Airlines say flying is safe in COVID-19 era, but study reveals potential for superspreader disaster
SAN JOSE, Calif. — How risky is it to fly during the coronavirus pandemic?For clues, consider the travel histories of two of the country’s top infectious disease experts, each with parents on the other side of the country. One hasn’t flown since January when the new coronavirus was just emerging as a global threat.The other just flew back to San Francisco after visiting his 90-year-old father in Florida last month — wearing a face shield and removing his medical-grade N-95 respirator mask for just 30 seconds to chug some water and pretzels — and “felt pretty safe” to see everyone else wearing ...
The Mercury News
US far from herd immunity, with less than 10% of adults showing virus antibodies, study shows
Around 90% of U.S. adults are at risk of contracting COVID-19, according to a new study from Stanford University.The study was published Friday in the medical journal The Lancet.Using data from dialysis centers across the nation, researchers found that less than 10% of adults had antibodies against COVID-19 by the end of July — which means that “herd immunity remains out of reach,” the study concluded.Herd immunity occurs when a significant part of the population becomes immune to an infectious disease.Those figures match a forthcoming study by the Centers of Disease Control, which should be p...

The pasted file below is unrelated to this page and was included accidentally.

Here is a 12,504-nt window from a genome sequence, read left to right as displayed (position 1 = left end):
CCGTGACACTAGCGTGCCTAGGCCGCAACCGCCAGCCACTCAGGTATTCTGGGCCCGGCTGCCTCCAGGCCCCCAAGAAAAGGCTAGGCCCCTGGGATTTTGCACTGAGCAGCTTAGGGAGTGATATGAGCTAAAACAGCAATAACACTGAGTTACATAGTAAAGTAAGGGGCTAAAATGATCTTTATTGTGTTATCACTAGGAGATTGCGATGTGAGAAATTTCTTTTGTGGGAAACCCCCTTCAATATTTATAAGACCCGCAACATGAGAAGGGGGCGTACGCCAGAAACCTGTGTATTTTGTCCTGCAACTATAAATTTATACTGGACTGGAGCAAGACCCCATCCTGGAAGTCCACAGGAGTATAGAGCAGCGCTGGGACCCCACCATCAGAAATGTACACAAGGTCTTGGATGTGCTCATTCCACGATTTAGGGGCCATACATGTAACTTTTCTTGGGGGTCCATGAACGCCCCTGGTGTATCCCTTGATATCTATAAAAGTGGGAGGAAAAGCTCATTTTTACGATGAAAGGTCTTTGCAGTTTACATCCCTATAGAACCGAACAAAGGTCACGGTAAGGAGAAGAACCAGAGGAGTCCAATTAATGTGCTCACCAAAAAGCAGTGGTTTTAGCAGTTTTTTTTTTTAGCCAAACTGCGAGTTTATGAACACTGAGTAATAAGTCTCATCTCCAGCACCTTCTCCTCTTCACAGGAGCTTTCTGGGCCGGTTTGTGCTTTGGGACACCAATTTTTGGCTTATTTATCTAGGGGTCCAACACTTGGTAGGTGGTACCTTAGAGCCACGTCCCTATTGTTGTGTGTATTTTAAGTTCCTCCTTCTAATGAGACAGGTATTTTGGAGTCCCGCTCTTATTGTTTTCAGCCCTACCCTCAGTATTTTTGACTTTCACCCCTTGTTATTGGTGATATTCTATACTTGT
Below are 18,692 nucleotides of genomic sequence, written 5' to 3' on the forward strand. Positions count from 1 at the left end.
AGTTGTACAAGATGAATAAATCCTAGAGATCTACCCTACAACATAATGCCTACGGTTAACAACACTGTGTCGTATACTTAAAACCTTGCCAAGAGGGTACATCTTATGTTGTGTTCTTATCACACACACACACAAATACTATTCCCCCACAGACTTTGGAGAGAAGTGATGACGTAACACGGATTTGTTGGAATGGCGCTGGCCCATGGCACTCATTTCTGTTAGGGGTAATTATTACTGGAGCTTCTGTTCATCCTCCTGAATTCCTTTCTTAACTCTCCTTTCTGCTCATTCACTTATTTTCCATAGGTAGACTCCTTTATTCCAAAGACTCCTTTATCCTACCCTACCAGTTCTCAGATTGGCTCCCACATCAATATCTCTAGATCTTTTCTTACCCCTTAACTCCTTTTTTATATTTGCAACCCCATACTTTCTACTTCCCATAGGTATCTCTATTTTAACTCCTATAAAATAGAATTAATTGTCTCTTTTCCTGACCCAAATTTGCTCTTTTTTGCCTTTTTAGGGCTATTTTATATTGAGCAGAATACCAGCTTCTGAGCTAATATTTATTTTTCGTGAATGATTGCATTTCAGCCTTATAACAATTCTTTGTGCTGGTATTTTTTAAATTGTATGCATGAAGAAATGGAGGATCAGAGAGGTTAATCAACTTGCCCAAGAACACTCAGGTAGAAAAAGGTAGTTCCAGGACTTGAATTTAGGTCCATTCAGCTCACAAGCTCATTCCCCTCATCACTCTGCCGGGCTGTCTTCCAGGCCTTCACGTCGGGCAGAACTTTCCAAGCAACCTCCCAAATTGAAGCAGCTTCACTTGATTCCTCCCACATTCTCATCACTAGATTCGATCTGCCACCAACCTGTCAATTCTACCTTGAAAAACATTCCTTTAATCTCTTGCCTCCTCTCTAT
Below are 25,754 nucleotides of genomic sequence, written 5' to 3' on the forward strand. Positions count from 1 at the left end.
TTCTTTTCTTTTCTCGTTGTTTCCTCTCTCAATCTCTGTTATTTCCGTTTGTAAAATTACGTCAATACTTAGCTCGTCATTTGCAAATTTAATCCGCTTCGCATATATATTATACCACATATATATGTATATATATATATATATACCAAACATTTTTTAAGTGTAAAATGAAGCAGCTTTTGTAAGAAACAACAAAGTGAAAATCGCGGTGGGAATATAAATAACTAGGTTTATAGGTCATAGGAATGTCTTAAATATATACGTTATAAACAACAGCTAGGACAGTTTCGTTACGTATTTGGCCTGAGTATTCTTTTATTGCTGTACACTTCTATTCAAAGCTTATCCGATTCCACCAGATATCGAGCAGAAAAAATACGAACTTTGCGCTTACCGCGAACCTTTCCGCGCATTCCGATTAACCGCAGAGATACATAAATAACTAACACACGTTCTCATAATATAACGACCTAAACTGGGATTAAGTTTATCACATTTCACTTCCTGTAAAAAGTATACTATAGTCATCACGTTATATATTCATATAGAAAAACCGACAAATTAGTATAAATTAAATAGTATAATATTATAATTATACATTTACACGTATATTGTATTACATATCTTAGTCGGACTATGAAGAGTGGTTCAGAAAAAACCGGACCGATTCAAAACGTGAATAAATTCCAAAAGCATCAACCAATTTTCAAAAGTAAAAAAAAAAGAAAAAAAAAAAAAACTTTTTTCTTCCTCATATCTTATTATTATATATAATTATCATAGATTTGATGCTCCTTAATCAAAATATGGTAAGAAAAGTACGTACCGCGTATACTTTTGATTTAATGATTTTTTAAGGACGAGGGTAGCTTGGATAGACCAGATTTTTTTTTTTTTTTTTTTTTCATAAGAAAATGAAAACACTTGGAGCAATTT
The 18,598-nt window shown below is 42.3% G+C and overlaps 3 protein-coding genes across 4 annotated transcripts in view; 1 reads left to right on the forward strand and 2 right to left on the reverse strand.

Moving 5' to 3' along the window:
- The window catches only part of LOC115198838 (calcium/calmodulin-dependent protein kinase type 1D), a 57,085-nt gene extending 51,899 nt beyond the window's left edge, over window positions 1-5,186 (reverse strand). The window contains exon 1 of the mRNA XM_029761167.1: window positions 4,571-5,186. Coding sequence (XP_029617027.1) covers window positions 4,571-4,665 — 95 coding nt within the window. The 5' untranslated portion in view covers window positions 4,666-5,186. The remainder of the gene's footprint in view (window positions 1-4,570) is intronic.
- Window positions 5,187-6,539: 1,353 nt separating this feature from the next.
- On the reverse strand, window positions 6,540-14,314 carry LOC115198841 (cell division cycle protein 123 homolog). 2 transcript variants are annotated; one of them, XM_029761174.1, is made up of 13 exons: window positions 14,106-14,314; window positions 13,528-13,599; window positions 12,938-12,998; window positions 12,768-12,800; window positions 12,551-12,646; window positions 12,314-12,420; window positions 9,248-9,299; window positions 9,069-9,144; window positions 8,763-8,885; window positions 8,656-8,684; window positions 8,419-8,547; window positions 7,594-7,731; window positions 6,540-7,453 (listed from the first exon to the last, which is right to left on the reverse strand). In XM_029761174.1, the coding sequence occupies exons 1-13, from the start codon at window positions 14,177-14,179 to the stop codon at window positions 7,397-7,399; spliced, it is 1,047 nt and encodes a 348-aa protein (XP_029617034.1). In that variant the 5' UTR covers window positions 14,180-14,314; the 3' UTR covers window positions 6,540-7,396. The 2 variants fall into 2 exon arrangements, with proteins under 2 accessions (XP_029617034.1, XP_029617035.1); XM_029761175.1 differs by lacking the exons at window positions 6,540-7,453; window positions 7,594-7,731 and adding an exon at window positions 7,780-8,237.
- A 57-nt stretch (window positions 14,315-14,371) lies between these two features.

New York Daily News
Florida adds 2,795 coronavirus cases, 107 more resident deaths as state lifts restrictions
ORLANDO, Fla. — As Florida moves into “Phase 3” of reopening under Gov. Ron DeSantis’ new executive order, the state health department posted 2,795 new coronavirus cases and 107 new resident fatalities on Saturday.In total, 698,682 people have been infected statewide, and 14,022 Florida residents have died. With 168 nonresident deaths, the combined toll is 14,190.Each report includes deaths from several previous days, as it can take two weeks or more for fatalities to be logged.On Friday, DeSantis officially lifted all remaining restrictions on bars and restaurants imposed due to the coronavir...
NY sees 1% coronavirus positive test rate and 4 deaths, Cuomo says
NEW YORK — New York state has a coronavirus positive test rate of a bit over 1% and four new deaths, Gov. Andrew Cuomo announced Saturday.The state recorded 1,005 new cases of COVID-19 from 99,953 tests Friday as the Empire State continued to keep a lid on the spread of the virus amid a nationwide surge, the governor said.“As we move into the fall and flu season, wearing masks, socially distancing and washing hands make a critical difference, as does the deliberate enforcement of (regulations),” Cuomo said in a statement.Four people died from the virus around the state Friday, two in Brooklyn ...
New York Daily News
Some parents are sending kids with COVID-19 to class. What can schools do about it?
School officials across the country are sharing in frustration, disbelief, and worry over a problem many didn’t anticipate when reopening America’s classrooms — parents deliberately sending their COVID-19-infected kids to class.It’s a dangerous disruption of best-laid plans, a hazard to students and educators, their families and communities. But what can schools do about it?“Never in a million years did we imagine or think to account for parents deliberately sending their sick or symptomatic child to school,” Kirsten Johnson, public health director of Washington-Ozaukee counties in Wisconsin, ...